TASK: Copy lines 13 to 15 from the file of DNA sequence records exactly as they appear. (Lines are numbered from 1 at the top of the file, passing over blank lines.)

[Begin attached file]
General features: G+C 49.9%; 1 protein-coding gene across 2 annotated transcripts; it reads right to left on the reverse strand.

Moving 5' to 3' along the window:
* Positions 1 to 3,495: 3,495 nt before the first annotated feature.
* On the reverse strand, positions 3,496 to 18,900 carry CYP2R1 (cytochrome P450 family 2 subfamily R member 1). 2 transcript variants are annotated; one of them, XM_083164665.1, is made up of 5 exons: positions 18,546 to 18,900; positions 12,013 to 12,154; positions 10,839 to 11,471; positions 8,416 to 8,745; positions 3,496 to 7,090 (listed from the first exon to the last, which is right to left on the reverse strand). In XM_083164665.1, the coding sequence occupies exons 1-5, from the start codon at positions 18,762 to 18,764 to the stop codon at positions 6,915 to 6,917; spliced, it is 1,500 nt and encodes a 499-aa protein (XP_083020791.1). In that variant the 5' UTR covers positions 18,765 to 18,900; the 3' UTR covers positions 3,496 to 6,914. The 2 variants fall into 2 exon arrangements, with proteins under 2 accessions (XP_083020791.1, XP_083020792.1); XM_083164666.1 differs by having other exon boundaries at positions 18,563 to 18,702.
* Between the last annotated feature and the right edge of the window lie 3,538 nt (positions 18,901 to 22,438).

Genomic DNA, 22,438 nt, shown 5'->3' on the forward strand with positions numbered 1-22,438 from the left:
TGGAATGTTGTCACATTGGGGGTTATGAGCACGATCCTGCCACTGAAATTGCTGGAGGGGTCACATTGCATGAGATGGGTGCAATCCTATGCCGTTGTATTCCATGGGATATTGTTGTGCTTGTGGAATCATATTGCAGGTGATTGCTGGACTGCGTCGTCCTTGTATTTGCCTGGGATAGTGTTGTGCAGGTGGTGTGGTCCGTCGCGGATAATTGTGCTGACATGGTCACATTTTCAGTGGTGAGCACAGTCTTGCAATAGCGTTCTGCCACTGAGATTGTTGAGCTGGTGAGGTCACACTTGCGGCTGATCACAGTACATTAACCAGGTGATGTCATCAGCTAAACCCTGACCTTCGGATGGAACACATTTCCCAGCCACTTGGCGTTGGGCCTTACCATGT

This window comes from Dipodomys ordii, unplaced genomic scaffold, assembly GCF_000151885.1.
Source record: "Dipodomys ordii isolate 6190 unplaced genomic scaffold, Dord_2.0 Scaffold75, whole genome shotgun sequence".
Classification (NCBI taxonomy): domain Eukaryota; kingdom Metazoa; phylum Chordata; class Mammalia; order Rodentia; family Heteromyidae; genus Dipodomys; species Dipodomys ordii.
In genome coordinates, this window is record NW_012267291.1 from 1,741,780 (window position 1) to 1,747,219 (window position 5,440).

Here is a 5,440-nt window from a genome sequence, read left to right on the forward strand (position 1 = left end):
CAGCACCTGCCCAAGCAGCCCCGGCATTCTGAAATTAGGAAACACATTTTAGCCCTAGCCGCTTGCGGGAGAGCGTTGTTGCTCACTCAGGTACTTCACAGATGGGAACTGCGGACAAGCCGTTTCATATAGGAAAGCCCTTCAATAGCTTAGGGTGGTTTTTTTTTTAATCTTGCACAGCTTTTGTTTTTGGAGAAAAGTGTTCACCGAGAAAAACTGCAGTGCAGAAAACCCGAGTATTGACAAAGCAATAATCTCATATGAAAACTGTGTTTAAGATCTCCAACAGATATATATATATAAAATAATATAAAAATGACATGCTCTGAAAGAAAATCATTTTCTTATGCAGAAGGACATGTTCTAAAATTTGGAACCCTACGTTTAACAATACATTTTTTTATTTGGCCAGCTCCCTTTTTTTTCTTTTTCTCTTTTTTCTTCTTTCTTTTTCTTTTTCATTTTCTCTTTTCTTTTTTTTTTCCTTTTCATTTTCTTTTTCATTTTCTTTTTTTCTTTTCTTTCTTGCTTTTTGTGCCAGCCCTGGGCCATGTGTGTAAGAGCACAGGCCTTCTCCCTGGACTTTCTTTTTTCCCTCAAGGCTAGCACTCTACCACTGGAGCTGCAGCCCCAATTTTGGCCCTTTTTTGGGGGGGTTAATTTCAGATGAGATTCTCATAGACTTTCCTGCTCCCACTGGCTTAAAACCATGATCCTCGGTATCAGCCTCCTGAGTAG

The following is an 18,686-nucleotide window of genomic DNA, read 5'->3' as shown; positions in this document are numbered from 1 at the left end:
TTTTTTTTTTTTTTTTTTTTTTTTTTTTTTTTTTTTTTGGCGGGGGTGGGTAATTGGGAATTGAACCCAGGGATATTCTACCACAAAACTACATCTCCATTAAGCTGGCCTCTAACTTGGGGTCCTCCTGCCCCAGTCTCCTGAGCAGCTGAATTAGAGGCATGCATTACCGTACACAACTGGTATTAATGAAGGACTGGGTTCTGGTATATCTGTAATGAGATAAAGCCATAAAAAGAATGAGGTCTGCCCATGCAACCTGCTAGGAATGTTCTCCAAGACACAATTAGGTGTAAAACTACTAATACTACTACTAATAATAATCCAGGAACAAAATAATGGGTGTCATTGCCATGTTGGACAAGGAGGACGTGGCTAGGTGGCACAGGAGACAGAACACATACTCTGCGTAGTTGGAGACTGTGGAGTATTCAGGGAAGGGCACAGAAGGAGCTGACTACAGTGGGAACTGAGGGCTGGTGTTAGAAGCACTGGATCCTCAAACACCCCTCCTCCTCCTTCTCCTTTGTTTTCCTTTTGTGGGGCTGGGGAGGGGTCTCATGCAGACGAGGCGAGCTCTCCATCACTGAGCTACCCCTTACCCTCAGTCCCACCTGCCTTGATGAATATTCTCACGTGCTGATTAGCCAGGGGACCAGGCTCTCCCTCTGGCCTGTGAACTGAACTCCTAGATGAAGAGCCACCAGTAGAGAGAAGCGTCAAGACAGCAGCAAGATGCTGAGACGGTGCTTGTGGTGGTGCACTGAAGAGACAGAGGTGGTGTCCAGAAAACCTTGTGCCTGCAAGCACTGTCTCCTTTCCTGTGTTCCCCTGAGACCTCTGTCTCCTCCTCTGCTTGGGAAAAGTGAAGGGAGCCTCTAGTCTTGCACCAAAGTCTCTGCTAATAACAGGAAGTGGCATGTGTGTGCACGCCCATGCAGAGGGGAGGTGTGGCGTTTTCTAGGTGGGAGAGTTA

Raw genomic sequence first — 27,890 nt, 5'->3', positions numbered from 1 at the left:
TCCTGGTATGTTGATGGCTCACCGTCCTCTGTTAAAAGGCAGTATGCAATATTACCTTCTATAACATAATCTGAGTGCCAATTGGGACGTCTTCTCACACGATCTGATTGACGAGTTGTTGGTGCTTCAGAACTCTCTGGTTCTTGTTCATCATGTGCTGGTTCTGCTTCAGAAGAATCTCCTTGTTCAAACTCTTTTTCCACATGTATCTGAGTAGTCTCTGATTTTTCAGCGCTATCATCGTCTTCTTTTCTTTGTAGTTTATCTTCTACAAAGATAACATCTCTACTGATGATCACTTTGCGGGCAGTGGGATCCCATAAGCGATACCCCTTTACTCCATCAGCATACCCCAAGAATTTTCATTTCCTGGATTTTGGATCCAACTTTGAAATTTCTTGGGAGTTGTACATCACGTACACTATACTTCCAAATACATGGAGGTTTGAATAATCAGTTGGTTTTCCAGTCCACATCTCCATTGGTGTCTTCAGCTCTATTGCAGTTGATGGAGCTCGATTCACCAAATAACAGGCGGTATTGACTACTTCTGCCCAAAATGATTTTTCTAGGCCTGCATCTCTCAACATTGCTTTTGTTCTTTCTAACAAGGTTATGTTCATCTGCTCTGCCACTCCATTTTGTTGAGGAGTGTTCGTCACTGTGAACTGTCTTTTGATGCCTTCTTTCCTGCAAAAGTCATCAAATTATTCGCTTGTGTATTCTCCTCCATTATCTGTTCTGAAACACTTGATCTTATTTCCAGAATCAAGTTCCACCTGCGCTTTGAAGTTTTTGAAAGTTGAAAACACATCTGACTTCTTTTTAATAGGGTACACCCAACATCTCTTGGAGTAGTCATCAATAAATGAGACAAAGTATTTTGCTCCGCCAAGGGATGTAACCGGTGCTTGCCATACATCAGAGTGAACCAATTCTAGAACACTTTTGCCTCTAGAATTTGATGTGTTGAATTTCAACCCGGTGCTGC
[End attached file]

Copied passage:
CAGCACCTGCCCAAGCAGCCCCGGCATTCTGAAATTAGGAAACACATTTTAGCCCTAGCCGCTTGCGGGAGAGCGTTGTTGCTCACTCAGGTACTTCACAGATGGGAACTGCGGACAAGCCGTTTCATATAGGAAAGCCCTTCAATAGCTTAGGGTGGTTTTTTTTTTAATCTTGCACAGCTTTTGTTTTTGGAGAAAAGTGTTCACCGAGAAAAACTGCAGTGCAGAAAACCCGAGTATTGACAAAGCAATAATCTCATATGAAAACTGTGTTTAAGATCTCCAACAGATATATATATATAAAATAATATAAAAATGACATGCTCTGAAAGAAAATCATTTTCTTATGCAGAAGGACATGTTCTAAAATTTGGAACCCTACGTTTAACAATACATTTTTTTATTTGGCCAGCTCCCTTTTTTTTCTTTTTCTCTTTTTTCTTCTTTCTTTTTCTTTTTCATTTTCTCTTTTCTTTTTTTTTTCCTTTTCATTTTCTTTTTCATTTTCTTTTTTTCTTTTCTTTCTTGCTTTTTGTGCCAGCCCTGGGCCATGTGTGTAAGAGCACAGGCCTTCTCCCTGGACTTTCTTTTTTCCCTCAAGGCTAGCACTCTACCACTGGAGCTGCAGCCCCAATTTTGGCCCTTTTTTGGGGGGGTTAATTTCAGATGAGATTCTCATAGACTTTCCTGCTCCCACTGGCTTAAAACCATGATCCTCGGTATCAGCCTCCTGAGTAG

The following is an 18,686-nucleotide window of genomic DNA, read 5'->3' as shown; positions in this document are numbered from 1 at the left end:
TTTTTTTTTTTTTTTTTTTTTTTTTTTTTTTTTTTTTTGGCGGGGGTGGGTAATTGGGAATTGAACCCAGGGATATTCTACCACAAAACTACATCTCCATTAAGCTGGCCTCTAACTTGGGGTCCTCCTGCCCCAGTCTCCTGAGCAGCTGAATTAGAGGCATGCATTACCGTACACAACTGGTATTAATGAAGGACTGGGTTCTGGTATATCTGTAATGAGATAAAGCCATAAAAAGAATGAGGTCTGCCCATGCAACCTGCTAGGAATGTTCTCCAAGACACAATTAGGTGTAAAACTACTAATACTACTACTAATAATAATCCAGGAACAAAATAATGGGTGTCATTGCCATGTTGGACAAGGAGGACGTGGCTAGGTGGCACAGGAGACAGAACACATACTCTGCGTAGTTGGAGACTGTGGAGTATTCAGGGAAGGGCACAGAAGGAGCTGACTACAGTGGGAACTGAGGGCTGGTGTTAGAAGCACTGGATCCTCAAACACCCCTCCTCCTCCTTCTCCTTTGTTTTCCTTTTGTGGGGCTGGGGAGGGGTCTCATGCAGACGAGGCGAGCTCTCCATCACTGAGCTACCCCTTACCCTCAGTCCCACCTGCCTTGATGAATATTCTCACGTGCTGATTAGCCAGGGGACCAGGCTCTCCCTCTGGCCTGTGAACTGAACTCCTAGATGAAGAGCCACCAGTAGAGAGAAGCGTCAAGACAGCAGCAAGATGCTGAGACGGTGCTTGTGGTGGTGCACTGAAGAGACAGAGGTGGTGTCCAGAAAACCTTGTGCCTGCAAGCACTGTCTCCTTTCCTGTGTTCCCCTGAGACCTCTGTCTCCTCCTCTGCTTGGGAAAAGTGAAGGGAGCCTCTAGTCTTGCACCAAAGTCTCTGCTAATAACAGGAAGTGGCATGTGTGTGCACGCCCATGCAGAGGGGAGGTGTGGCGTTTTCTAGGTGGGAGAGTTA